University of Wisconsin-Eau Claire
Dan Ernst
A Wall Following Robot
• How would you use feedback control to implement a wall-following
behavior in a robot?
• What sensors would you use?
• Would they provide magnitude and direction of the error?
• What will this robot's behavior look like?
CS 478: Microcontroller Systems
University of Wisconsin-Eau Claire
Dan Ernst
Oscillation and the Set Point
•
•
Desired state is called the set point
Can we decrease oscillation?
– A range rather than a single value
– Slower change
•
Wall following example:
– Larger turning angle
– A range rather than fix distance
CS 478: Microcontroller Systems
University of Wisconsin-Eau Claire
Dan Ernst
Sensor Noise
• What happens when there is sensor noise in the system?
• Example:
– Sensor tells the robot it is far from a wall, when it is close?
– vice versa?
•
How might we fix these problems?
CS 478: Microcontroller Systems
University of Wisconsin-Eau Claire
Dan Ernst
Control Theory
• Studies the behavior of control systems
•
Major basic controllers:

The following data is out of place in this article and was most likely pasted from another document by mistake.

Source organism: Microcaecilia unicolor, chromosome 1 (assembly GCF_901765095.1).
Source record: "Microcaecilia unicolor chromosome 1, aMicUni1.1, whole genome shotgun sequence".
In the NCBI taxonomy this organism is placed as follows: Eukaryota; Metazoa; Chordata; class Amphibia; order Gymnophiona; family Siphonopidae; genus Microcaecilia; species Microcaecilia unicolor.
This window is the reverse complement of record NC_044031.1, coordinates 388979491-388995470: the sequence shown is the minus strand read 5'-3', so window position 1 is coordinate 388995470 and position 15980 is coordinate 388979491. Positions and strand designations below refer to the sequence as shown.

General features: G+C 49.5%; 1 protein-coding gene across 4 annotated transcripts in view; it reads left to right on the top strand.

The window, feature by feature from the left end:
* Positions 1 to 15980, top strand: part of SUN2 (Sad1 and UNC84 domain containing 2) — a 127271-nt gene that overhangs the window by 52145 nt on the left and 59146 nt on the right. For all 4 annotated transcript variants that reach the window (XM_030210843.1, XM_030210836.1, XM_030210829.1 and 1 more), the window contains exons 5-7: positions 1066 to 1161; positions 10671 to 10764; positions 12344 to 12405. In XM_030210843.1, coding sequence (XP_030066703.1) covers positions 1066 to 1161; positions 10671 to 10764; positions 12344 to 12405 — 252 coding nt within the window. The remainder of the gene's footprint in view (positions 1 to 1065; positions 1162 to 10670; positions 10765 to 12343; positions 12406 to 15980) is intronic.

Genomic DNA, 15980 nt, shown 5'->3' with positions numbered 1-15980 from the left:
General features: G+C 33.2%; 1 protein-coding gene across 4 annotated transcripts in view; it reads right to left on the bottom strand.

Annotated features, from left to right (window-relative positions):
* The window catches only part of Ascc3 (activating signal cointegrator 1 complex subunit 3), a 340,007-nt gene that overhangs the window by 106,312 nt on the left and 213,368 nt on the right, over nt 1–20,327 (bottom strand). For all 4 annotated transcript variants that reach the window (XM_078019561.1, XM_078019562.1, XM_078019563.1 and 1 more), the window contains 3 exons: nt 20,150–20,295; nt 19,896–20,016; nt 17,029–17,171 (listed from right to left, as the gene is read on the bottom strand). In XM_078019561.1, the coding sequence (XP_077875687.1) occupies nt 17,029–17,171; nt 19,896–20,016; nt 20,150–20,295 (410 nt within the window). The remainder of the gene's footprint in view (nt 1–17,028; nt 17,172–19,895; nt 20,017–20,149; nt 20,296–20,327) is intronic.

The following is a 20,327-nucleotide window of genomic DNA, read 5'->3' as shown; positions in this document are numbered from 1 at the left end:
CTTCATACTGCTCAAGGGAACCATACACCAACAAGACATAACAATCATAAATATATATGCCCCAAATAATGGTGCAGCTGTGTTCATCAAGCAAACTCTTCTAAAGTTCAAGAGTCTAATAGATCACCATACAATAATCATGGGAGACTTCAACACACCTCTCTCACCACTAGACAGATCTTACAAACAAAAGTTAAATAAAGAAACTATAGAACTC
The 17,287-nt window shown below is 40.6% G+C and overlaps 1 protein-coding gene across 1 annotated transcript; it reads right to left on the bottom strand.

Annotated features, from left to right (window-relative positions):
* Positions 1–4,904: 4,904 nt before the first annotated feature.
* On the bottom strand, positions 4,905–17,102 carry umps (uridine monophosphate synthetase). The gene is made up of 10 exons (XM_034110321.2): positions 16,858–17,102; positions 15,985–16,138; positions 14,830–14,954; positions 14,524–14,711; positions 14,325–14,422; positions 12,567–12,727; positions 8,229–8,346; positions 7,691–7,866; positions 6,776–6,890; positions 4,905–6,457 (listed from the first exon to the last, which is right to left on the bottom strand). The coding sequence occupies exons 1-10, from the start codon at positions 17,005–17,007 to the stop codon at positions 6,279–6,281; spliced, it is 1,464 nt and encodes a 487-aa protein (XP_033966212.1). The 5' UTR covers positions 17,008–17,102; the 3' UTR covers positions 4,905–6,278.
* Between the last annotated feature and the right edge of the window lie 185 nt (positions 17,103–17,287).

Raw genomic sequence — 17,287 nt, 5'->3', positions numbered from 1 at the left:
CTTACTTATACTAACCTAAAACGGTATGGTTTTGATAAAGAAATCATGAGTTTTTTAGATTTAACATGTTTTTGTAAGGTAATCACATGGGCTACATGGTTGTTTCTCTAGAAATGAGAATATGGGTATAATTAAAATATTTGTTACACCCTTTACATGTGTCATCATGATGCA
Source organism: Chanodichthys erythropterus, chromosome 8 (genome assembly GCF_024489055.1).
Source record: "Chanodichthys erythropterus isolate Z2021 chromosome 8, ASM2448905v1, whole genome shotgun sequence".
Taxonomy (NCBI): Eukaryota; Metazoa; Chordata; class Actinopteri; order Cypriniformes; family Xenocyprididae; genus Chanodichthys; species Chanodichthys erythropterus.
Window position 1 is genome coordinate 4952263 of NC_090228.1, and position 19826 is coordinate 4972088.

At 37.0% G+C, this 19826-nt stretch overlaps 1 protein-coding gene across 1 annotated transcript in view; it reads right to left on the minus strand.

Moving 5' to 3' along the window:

–
–
–
P: proportional control
PD: proportional derivative control
PID: proportional integral derivative control
CS 478: Microcontroller Systems
University of Wisconsin-Eau Claire
Dan Ernst
P: Proportional Control
Desired
output
+
Σ
-
Process
input The process
Controller
Under control
Process
output
Sensors
• Error = measurement – setpoint
– Setpoint = desired output
• Process input = Gain * error + bias
– bias: manual reset (to fix any offset)
CS 478: Microcontroller Systems
University of Wisconsin-Eau Claire
Dan Ernst
P:
Proportional Control
• Q: What happens if the gain is increased?
• A: Loop may go unstable
• Q: What if the gain is decreased?
• A: It takes along time to get close enough to the setpoint.
• Determining the gain: hard problem
– analytically (mathematics)
– empirically (trial and error)
CS 478: Microcontroller Systems
University of Wisconsin-Eau Claire
Dan Ernst
Setting Gain
• Determining the gain depends on the physics of the system:
•
Analytical approaches:
– System should be understood well
– System should be characterized mathematically.
•
Trial and error (ad hoc, system-specific):
– System should be tested extensively.
– Can be done
• manually
• Automatically by the system
• Wrong gain may put the system into oscillation!
CS 478: Microcontroller Systems
University of Wisconsin-Eau Claire